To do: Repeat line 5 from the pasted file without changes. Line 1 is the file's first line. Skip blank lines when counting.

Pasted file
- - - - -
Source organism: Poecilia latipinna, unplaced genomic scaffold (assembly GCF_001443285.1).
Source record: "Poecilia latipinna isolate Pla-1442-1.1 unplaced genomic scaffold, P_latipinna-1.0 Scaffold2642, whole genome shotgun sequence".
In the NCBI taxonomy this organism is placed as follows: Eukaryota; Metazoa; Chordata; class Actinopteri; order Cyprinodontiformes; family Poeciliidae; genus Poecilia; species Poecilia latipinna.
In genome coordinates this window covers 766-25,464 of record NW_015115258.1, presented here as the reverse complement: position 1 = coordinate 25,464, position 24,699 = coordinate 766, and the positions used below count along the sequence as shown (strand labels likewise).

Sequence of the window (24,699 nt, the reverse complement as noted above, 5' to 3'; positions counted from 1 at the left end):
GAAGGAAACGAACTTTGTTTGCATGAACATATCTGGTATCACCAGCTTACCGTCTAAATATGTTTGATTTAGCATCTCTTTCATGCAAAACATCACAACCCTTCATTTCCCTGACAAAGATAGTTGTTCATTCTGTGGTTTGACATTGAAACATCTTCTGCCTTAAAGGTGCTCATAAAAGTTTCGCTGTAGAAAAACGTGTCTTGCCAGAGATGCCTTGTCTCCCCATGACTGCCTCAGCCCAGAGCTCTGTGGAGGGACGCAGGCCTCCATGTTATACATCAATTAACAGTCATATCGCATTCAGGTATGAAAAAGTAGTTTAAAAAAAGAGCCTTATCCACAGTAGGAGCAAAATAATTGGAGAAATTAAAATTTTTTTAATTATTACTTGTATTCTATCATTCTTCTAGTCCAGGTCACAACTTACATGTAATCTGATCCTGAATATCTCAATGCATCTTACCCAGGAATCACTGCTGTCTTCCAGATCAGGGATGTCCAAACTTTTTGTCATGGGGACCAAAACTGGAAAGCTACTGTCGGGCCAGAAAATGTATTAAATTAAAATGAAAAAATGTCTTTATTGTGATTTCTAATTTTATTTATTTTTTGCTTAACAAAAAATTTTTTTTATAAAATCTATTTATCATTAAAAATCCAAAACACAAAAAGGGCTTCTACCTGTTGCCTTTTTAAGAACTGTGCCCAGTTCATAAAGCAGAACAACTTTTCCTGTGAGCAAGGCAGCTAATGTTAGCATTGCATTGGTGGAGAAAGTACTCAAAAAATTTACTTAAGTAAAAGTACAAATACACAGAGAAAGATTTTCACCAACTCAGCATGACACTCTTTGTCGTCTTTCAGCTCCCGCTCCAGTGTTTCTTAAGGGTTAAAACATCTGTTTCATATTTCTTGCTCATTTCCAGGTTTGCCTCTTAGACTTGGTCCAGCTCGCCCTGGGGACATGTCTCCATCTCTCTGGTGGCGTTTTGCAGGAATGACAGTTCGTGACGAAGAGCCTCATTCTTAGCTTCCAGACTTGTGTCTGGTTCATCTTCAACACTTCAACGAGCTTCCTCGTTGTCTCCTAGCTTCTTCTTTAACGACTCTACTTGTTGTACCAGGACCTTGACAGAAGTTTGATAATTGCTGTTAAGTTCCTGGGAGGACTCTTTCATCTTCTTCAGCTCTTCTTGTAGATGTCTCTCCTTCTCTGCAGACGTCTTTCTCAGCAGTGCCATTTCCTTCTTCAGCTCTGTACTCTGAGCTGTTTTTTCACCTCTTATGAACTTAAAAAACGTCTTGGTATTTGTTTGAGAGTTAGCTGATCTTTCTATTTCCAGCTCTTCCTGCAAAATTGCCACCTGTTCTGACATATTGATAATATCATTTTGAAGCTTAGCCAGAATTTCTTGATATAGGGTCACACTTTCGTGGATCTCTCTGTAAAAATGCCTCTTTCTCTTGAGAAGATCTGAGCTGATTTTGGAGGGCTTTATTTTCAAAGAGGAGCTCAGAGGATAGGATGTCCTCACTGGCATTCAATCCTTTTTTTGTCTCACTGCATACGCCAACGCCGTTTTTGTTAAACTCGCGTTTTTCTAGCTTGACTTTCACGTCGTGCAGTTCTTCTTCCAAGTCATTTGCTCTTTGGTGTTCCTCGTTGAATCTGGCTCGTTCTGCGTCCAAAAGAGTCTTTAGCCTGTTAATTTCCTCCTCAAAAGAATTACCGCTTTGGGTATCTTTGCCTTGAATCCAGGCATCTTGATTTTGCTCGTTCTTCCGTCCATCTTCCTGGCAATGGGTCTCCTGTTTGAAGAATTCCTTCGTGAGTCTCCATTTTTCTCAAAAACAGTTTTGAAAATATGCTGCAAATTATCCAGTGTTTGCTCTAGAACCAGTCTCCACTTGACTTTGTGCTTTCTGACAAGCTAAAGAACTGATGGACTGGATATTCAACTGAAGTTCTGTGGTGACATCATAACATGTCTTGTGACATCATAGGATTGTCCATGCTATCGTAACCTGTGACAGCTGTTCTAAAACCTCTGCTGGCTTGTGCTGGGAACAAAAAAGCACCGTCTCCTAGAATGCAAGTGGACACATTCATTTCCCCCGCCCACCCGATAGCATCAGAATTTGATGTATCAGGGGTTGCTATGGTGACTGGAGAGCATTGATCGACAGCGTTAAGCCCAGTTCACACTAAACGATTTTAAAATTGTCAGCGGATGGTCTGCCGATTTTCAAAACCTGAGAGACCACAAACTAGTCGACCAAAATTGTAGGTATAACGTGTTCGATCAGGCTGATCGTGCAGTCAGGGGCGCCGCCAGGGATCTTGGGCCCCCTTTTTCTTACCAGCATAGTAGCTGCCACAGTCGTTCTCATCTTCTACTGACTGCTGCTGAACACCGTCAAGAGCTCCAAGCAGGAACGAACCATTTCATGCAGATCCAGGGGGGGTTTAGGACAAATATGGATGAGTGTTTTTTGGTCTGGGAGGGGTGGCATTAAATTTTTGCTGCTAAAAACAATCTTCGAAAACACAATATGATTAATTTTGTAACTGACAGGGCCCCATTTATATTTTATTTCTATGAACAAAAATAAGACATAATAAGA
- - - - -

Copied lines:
Sequence of the window (24,699 nt, the reverse complement as noted above, 5' to 3'; positions counted from 1 at the left end):